The best rule of thumb would seem to be to coast whenever possible on straightaways and downhills, and use regen as needed for braking. In my Prius I can toggle those modes using just the accelerator pedal. This gives me fantastic mileage.

Regen is one of the best features! It lets you get your rocks off without coasting into the car in front of you. you put the car precisely where you want it, without wearing out your brakes. It improves your reaction time and makes you overall a better driver.

Coasting seems barbaric and chancy now after 9 months of ownership. When I take my Prius out for its monthly sympathy drive. I'm always having to back off other people bumpers, or just get used to the increase in reaction time.

You'll never go back after driving the car with the regen on for a few days.

my 2 cents

I was using the Prius as an example, I don't know what the numbers would be for Model S, however Tesla cannot defy the laws of physics and deliver you more net energy after a conversion from one form to another.

@ JohnnyMac
I totally agree - I'm suddenly 15 again, back in the Midwest, learning enough to get my license on the day I turn 16 (did, but my parallel parking almost cost me). In a 1978 Volvo station wagon with the stiffest clutch I've ever come across.

In snowy winters, you do _not_ brake, you downshift to slow down before a stop sign/light or exit. Brakes lead to pileups and/or damage from snowbanks. :-/

Point being, the standard regen is pretty genius in all respects (energy reclamation, normal usage either stop-n-go, around town or freeway). And I do it all with one pedal!
This coming from a pseudo purist that whined when his wife got an '85 vette with automatic transmission.


It's simple physics. If you don't use the brake, it's all electrical energy converted to kinetic energy. When you use regen, you're turning kinetic back to electric and losing some energy in the process. But, this is in ideal conditions.

I'm not saying the OP is correct Regen is the way to go in real world conditions. But the OP seems to be more interested in "playing games" than in actually getting the best drive.

If you drive without ever touching the brakes (as the OP seems to want to do), up a hill, down a hill, flat, fast, slow, etc. you will get more out of the car w/o regen. I see VERY few situations where this would happen. On an empty road with no pedestrians or wildlife maybe??? A race track?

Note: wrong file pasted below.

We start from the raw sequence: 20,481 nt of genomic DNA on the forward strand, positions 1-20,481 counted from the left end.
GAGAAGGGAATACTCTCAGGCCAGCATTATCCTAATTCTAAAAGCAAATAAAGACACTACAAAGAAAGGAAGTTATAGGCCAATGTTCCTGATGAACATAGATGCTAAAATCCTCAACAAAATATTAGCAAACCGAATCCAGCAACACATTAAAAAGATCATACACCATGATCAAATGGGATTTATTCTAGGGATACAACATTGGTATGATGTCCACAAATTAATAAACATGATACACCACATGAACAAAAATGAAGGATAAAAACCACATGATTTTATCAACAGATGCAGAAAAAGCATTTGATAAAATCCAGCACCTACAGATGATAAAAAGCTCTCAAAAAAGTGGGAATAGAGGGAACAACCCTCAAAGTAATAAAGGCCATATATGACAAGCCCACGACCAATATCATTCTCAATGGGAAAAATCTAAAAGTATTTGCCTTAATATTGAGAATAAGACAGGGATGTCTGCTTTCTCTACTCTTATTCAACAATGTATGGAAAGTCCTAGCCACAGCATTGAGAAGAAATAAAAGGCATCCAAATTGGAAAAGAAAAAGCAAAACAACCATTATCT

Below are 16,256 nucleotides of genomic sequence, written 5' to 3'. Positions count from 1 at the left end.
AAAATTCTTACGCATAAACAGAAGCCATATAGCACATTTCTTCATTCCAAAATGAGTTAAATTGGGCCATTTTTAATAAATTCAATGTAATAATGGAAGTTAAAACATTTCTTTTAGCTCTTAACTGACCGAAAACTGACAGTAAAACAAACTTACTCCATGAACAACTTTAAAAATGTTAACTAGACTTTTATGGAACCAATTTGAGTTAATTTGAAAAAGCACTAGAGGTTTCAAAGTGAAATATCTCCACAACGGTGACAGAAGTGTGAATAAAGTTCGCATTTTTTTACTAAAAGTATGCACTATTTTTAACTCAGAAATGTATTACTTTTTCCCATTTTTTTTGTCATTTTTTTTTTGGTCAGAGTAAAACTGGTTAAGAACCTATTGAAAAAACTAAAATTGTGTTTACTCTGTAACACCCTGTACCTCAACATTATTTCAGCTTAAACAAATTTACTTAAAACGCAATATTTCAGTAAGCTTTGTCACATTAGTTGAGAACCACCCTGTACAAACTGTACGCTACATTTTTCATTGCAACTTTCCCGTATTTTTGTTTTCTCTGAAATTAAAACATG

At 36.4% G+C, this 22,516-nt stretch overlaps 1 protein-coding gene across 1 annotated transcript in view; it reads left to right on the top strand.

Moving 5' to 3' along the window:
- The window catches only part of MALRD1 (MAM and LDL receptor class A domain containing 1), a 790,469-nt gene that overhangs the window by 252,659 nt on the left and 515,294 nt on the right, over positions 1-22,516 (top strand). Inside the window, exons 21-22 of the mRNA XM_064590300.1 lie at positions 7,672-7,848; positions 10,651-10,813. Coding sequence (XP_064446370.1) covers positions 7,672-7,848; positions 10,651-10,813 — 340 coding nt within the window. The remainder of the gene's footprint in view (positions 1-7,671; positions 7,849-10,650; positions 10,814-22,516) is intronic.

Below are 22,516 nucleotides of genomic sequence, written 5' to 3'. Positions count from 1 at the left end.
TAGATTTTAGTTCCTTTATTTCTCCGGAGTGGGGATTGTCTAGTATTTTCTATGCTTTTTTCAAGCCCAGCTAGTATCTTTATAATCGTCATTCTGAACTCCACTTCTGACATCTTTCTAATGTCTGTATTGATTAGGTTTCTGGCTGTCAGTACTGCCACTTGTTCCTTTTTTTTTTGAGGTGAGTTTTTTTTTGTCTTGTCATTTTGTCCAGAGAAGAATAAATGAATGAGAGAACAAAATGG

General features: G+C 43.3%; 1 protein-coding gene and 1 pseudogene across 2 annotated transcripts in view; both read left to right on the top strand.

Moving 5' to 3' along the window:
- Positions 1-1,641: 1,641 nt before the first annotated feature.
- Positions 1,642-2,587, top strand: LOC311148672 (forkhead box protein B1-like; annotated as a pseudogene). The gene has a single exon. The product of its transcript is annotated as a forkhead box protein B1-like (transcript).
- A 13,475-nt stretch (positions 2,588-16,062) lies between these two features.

The OP had a second "pet peeve" about brake lights. That says to me that he's the type of guy who likes to drive and coast to a stop. Which means when he's driving 45mph, he's letting off the gas about a quarter mile down the road and just letting the car coast to a stop. This is, in fact, better than letting the regen kick in. But it would annoy the hell out of anyone else on the road. It's also not a very efficient method as it doesn't account for any unexpected obstructions.

By the laws of physics, regen is less effective than coasting when there is no braking. Your example of the hill and 102 vs. 98 miles is wrong in many ways, but it'd take a long series of physics lectures to get the point across. But don't just trust me. Ask anyone who has had any training in physics or engineering.

In conclusion, the OP is wrong in every way in the practical sense, but correct in theory.

I think the OP is the only person who does not appreciate the marvels of regen. @npham, as most others have said, given time, you will hopefully come to love this smart, green feature, especially since you clock 25k mlles/year.

I, too, was once a "coaster". Tried to use my brakes as little as possible and I typically drove SUVs. It probably took the most to get used to, but that was all of maybe a week or two. I love the regen now. I drive about 25k miles a year in LA traffic, one pedal driving is a dream. I only use the brakes when I actually need to stop.

As a former coaster, I would find myself letting off the accelerator way too early and wind up way short of my intended stopping point. You learn. Trust me. It's worth it!

Btw, to those who say coasting is more efficient, I gained 9 miles in rated range when coming back from Big Basin national park which has a very hilly terrain. I was coming downhill.

Could coasting have put the charge back in the battery? Could it have saved my brakes?

Coasting will be more efficient if you have the perfect road. If there are imperfections; corners, steep slopes, dangerous situations, speed limits, etc. Than I presume that the theory loses out to reality.

But there is one more point I would like to bring to this discussion. Tesla has tested this vehicle for years to get the maximum amount of miles from the battery. When coasting would be more efficient, it would be available in the settings menu for sure. (Tesla could claim 300+ miles for range!)

You mention that the high level of regen is dangerous because "Tesla would be slowing down and obstruct the vehicle behind me", and then complain about the brake lights coming on when the car goes into this strong regen. The lights come on precisely to keep this from being a dangerous situation - the lights coming on automatically warn the vehicle behind you.
As with most others on this site, I've found that I quickly come to love driving with the high regen enabled. The one pedal driving becomes second nature and I find myself learning how to stop without touching the brakes until the very end. If you don't like driving in this manner you can set the regen to low, and if you don't like the car slowing down quickly when coming down a steep hill you just back off the accelerator slightly or use cruise control when on a highway. It's actually very easy to get used to, and I find I'm disappointed that my wife's hybrid doesn't have this feature when I drive her car.